The dollar plunged broadly on international exchange markets Friday, falling to a new 40-year low against the yen, despite substantial intervention by U.S., Japanese and European central banks to prop it up.
Gold and silver prices soared in response to the U.S. currency's decline, and stock and bond prices tumbled.
Despite the dollar's continued weakness, which has discouraged foreign investment in the United States, Treasury Secretary James A. Baker III disclosed that the Reagan Administration has decided not to issue new bonds in yen. Some monetary officials had suggested such a step to ensure a continuing flow of Japanese investment in the United States to help finance the nation's massive trade deficit.
But Baker told an economic policy conference: "It may well be that people would view that as a lack of confidence by the United States in its own currency. We don't think it's appropriate to do that."
Currency traders in New York said there had been some expectation that Baker's remarks would show the United States and its allies were willing to take more forceful action than in the past to support the dollar. But when Baker mentioned no new steps, the dollar continued to slide.
"The market was waiting for a signal from Baker that the politicians here and abroad were willing to do more," said Robert Franklin, a trader and vice president at Salomon Bros. in New York. "But all they heard was talk."
Focus on Interest Rates
Traders were hoping for a sign that the Federal Reserve Board might raise interest rates in the United States, that foreign central banks might lower interest rates in their countries or that the United States might take action to cut the budget deficit, Franklin said.
David Rolley, chief financial economist at Chase Econometrics, said the dollar's sharp decline in Tokyo markets early Friday was driven by traders' pessimistic reading of Thursday's announcement that the U.S. economy grew at an annual rate of 4.3% in the first three months of this year.
"All the growth was in inventory buildup," Rolley said, "and that reflects badly on what will happen in the second quarter."
In Tokyo, the dollar hit a new low of 139.05 yen before recovering slightly to close in New York at 139.45, well below Thursday's close at 140.75 yen. The dollar also fell sharply against the West German currency, dropping below 1.80 marks to 1.7845 in European trading, down from 1.806 at New York's exchange market close Thursday.
The plunge in Tokyo was reportedly hastened by a statement by Japanese Finance Minister Kiichi Miyazawa that Japan has no plans to take new emergency measures to support the dollar beyond buying dollars on the open market. The Bank of Japan made aggressive dollar purchases during the day but that did little to impede the dollar's fall.
Europeans Buying Dollars
In Europe later in the day, central banks also were reported to be selling yen and buying dollars. Among those said to have entered the market were the West German, Belgian, Dutch and Swiss central banks. The Swiss said they acted in concert with the U.S. Federal Reserve, although the size of the intervention was not disclosed, Reuters news agency reported.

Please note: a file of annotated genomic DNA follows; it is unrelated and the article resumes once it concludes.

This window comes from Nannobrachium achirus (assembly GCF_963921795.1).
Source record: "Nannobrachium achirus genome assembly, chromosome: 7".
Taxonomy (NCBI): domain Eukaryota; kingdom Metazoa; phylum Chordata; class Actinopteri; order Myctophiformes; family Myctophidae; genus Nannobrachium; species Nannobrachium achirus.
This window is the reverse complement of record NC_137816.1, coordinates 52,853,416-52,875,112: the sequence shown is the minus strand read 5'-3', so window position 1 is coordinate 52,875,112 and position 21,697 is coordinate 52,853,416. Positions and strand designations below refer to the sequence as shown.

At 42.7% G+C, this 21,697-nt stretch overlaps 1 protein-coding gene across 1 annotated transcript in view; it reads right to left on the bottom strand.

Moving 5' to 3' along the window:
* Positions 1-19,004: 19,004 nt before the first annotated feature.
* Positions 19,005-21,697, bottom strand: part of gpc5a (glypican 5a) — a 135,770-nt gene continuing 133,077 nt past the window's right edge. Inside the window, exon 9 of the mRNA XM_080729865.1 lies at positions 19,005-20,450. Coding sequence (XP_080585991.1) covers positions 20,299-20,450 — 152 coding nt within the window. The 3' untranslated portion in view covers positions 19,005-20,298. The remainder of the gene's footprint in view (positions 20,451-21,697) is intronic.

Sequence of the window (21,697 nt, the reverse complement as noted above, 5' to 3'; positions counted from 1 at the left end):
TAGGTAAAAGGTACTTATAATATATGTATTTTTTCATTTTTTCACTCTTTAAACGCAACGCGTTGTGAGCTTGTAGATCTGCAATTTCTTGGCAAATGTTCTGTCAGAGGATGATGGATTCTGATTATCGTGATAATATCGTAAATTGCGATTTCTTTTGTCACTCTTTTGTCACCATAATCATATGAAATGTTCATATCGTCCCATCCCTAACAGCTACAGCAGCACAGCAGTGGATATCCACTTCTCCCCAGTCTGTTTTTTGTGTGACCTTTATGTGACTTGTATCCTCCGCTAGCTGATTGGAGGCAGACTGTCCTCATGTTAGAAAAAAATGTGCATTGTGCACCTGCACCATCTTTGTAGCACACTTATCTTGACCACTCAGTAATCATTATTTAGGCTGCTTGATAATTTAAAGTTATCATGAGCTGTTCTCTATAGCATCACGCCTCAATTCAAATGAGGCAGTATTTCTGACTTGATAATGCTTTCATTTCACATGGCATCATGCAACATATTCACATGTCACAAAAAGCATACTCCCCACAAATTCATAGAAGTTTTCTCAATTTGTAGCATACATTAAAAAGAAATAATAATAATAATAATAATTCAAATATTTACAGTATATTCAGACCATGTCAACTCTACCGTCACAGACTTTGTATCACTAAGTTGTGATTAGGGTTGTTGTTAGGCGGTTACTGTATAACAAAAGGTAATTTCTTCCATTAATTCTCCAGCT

Later, currency traders in New York reported that the Federal Reserve had intervened to prop up the dollar against the mark, reportedly buying dollars in the range of 1.787 to 1.791 marks. A spokesman for the Fed declined comment.
As a byproduct of the dollar's weakness, gold prices hit highs unseen in several years. The metal, traditional haven for nervous investors in unruly markets, was bid up to $466 an ounce in London, an advance of more than $10 from Thursday's close, before falling back to $464.50 at the London market's close.
On Wall Street, the Dow Jones industrial average fell about 45 points to 2,235, its lowest point since early March.
Bond prices also plummeted. The 30-year Treasury bond fell $16.25 per $1,000 face amount, and its yield rose to 8.67% from 8.52% the day before.
Against Further Fall
During his speech and in reply to questions later, Baker repeated the Administration's view that the dollar has fallen far enough and that to push it down further would be "counterproductive."
Although the Administration earlier had encouraged the dollar's fall to make U.S. goods more competitive on world markets and to help shrink the trade deficit, it has expressed concern that a continued fall would harm other nations' economies and undermine their ability to absorb more U.S. imports.
Baker repeated the Administration's public statements that the Feb. 22 agreement among the seven main industrial powers to coordinate monetary policies and take steps to stabilize the dollar is on track and succeeding.
Japan Hails Bond Proposal
The proposed U.S. issuance of bonds in yen has been hailed by the Japanese, who have been shaken by the dollar's precipitous fall. In the late 1970s, President Jimmy Carter issued bonds in Swiss francs and West German marks to keep overseas investors from bailing out and to help the Treasury fund part of its debt.
But Baker, noting the no-confidence message that might convey, said: "There are good arguments for it and good arguments against it and both arguments depend on the interpretations put on them by market psychology . . . . This matter has been considered, but it's unlikely we would undertake to do that."
Oswald Johnston reported from Washington and Paul Richter from New York.